The "green monster's" seats were lumpy and I was pressed against a door whose jury-rigged latch I didn't trust. And then there were the windows—or should I say the lack of windows. Alas, just as we hit Havana's suburbs it started to pour, and those of us in window seats crammed in toward the middle trying, unsuccessfully, not to get drenched.

Wet and cold as I was, it was far from enough to dampen the lingering glow of my brief excursion to Viñales, that friendly, stunningly beautiful little corner of northwestern Cuba.

Saturday, December 19, 2015

NAGS, DRAGS AND CRAGS – A Weekend in Viñales

(Part One of a Two-Part Post)

I’d searched for an easy weekend getaway from Havana between my two weeks of advanced Spanish  classes. Somewhere I could reach on the bus in a few hours. Someplace beautiful and quiet.

I settled on Viñales, which, though it seems to be on just about every Cuba tour’s itinerary, appeared to fill the bill.

So that Friday morning I walked a few blocks from my Old Havana casa particular to the elegant Hotel La Plaza to catch the TransTour bus. From there we made the rounds of a few other hotel stops in Vedado and Miramar before hitting the open road on route four west.

The Chinese Yutong bus was quiet and comfortable. I was reminded of the utter absence in Cuba of anything US-made after 1962. I saw many Chinese and Russian vehicles, lots of Peugeots and a smattering of other non-us makes, but not a single American car that would have looked out of place in American Graffiti.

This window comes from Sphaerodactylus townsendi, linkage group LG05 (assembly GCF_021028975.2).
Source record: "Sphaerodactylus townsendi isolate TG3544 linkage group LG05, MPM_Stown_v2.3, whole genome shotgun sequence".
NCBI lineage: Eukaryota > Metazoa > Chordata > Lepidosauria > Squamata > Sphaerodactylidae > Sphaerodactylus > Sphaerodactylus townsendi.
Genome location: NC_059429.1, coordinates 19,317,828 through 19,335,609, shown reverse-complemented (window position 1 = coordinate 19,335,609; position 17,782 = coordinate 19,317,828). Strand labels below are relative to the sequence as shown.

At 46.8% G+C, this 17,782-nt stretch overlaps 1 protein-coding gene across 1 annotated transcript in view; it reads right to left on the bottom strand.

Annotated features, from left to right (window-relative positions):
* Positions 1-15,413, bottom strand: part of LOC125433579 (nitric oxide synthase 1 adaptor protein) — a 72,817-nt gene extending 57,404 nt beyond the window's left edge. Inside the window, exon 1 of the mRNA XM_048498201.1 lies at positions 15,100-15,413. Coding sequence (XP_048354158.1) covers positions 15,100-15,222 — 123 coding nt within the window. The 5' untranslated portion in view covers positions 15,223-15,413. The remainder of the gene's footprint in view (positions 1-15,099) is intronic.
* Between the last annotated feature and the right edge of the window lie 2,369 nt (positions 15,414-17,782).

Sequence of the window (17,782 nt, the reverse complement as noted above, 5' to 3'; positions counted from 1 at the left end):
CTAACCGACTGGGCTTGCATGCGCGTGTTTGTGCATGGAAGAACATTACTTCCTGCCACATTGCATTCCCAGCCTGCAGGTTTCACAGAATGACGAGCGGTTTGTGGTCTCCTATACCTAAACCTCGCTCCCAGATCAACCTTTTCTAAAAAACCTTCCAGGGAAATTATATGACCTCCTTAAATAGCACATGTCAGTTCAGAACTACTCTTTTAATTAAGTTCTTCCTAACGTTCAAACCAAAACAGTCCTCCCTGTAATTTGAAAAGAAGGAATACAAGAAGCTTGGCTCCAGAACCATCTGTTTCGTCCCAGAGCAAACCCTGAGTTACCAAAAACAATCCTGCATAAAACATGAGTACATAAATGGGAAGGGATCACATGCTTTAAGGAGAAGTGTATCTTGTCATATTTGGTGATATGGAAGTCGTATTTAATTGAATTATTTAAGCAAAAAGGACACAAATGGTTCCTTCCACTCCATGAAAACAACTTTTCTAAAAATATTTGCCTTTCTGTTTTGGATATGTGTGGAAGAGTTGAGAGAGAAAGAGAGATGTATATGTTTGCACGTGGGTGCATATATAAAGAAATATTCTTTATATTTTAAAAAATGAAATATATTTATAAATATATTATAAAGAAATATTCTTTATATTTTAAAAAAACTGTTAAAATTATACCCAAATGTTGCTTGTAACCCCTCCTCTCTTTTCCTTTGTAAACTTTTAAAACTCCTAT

The forest, through the government's 
  "Evergreen Project"—with the mandate 
  "Cut One Tree; Plant Five"—had been 
   completely restored.

From the flat terrain around Havana the landscape gradually puckered into gentle hills. Then, as we approached Pinar del Rio province, the folds grew more pronounced, scrunching eventually into the impressive limestone monoliths, called mogotes, for which Viñales is famous. Along the way, I noticed the turnoff to Mariel, site of the Mariel boat lift, the mass exodus, with Castro’s calculated okay, of some 125,000 Cubans to the US between April and October of 1980.

With the Sierra Rosario serrating the horizon, we passed through a pine-forested area our guide proudly told us had been denuded by 1960, but, through the government's "Evergreen Project"—with the mandate "Cut One Tree; Plant Five"—had since been completely restored. Then, to protect its investment in the resource from the ever-present threat of fire, they planted a 50-meter fire buffer along both sides of all roads. The swath of icaco trees, a dense succulent, supposedly helps extinguish any fire before it can jump to the other side.

Finally, after about a four-hour ride, we arrived in Viñales, where the bus driver dropped me off at the town's all-but-deserted main square. Sergio, a pleasant but business-like young man who seemed a sort of broker for my casa particular and others, introduced himself and handed me a motorcycle helmet.

Sergio’s electric motor scooter whisked us silently down the main street a few blocks to a row of tidy, nearly interconnected, mostly one-story casas. There he introduced me to my hosts for the weekend, Maruco and Zoila, and their 20-something son, Dyan, who showed me to my clean, quiet room behind the main house.